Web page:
Are you still naive enough to think it’s nobody’s business where you’ve been??? Big Brother begs to differ!
Suppose someone were to follow you around in your car 24 hours a day and record where you were, who you were with, where you parked and how long you were there. Then suppose this person put together a complex picture of your home, habits, and routes. You would rightly think that you were being stalked. However, when the police or private companies do this exact thing with license plate reader technology, they claim that your car has no right to privacy because it is on the public streets in plain view. The plain view isn’t the issue-it’s the picture that is drawn from the massive databases.
When media outlets broke the news broke the news that Immigration and Customs Enforcement (ICE) had gone out to bid for an extensive database that could track, sort, analyze and store information from license plate readers nationwide, the bid was withdrawn within days by the Department of Homeland Security (DHS). The DHS Secretary, Jeh Johnson, was quoted as saying he was unaware of the solicitation and was canceling the contract based on concerns raised by privacy advocates. What Johnson did not say was that the DHS already has a massive database of license plate information supplied by a nationwide network and run by the Drug Enforcement Administration (DEA). He also did not say that the feds have ready access to a private database that is collected and stored by Vigilant Solutions.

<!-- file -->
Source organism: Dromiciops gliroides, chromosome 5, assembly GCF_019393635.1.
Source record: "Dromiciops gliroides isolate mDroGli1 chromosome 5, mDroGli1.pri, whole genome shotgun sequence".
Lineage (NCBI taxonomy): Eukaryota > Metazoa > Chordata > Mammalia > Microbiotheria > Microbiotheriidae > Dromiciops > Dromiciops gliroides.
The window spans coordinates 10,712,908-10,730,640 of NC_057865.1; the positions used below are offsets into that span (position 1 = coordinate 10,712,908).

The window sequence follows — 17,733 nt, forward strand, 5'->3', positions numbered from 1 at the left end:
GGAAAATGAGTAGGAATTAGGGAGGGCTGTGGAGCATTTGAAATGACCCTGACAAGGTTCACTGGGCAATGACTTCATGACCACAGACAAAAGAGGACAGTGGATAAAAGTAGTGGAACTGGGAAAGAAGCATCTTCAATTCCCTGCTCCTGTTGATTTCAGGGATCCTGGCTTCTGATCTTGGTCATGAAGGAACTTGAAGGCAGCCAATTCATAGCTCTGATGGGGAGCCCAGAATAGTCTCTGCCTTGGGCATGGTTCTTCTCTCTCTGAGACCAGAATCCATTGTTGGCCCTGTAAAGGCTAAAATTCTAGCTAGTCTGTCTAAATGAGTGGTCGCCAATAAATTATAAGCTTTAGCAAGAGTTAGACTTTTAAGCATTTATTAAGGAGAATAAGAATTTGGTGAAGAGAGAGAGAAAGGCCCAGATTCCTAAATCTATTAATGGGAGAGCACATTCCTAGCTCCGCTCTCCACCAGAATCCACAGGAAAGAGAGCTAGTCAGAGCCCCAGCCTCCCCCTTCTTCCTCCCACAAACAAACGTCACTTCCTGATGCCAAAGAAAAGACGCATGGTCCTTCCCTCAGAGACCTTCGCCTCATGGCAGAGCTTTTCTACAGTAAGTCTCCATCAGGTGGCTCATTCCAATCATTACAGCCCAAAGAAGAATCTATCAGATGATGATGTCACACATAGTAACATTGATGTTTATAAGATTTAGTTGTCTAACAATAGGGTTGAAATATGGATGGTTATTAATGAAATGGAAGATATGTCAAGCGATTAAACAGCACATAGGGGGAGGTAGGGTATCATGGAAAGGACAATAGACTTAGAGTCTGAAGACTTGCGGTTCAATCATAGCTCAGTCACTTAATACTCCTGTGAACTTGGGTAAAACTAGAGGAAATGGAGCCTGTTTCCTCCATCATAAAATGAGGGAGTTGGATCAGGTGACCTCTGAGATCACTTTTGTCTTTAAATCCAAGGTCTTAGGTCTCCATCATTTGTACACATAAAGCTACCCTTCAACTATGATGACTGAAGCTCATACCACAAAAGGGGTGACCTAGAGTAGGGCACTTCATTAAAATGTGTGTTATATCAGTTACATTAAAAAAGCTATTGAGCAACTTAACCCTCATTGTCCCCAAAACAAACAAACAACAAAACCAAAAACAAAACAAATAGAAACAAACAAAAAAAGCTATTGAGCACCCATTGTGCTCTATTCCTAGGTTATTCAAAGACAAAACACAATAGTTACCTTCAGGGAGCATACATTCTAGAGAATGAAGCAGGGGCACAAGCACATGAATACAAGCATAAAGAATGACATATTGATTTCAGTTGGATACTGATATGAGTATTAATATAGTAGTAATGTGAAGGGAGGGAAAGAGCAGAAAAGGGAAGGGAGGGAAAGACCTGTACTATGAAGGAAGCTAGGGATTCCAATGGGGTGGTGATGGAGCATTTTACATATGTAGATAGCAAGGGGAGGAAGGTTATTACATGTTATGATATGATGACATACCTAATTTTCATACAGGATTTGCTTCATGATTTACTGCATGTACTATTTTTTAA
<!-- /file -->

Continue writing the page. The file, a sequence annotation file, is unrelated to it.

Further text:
Vigilant Solutions runs a nationwide system of LPRs and has stored over a billion images of vehicles, drivers, and other identifying information that is categorized by date and GPS location. This “service” and others like it are adding to their databases to the tune of 35 to 50 million new records each month. There is no law requiring the records to ever be deleted.
Read the Remainder at Medium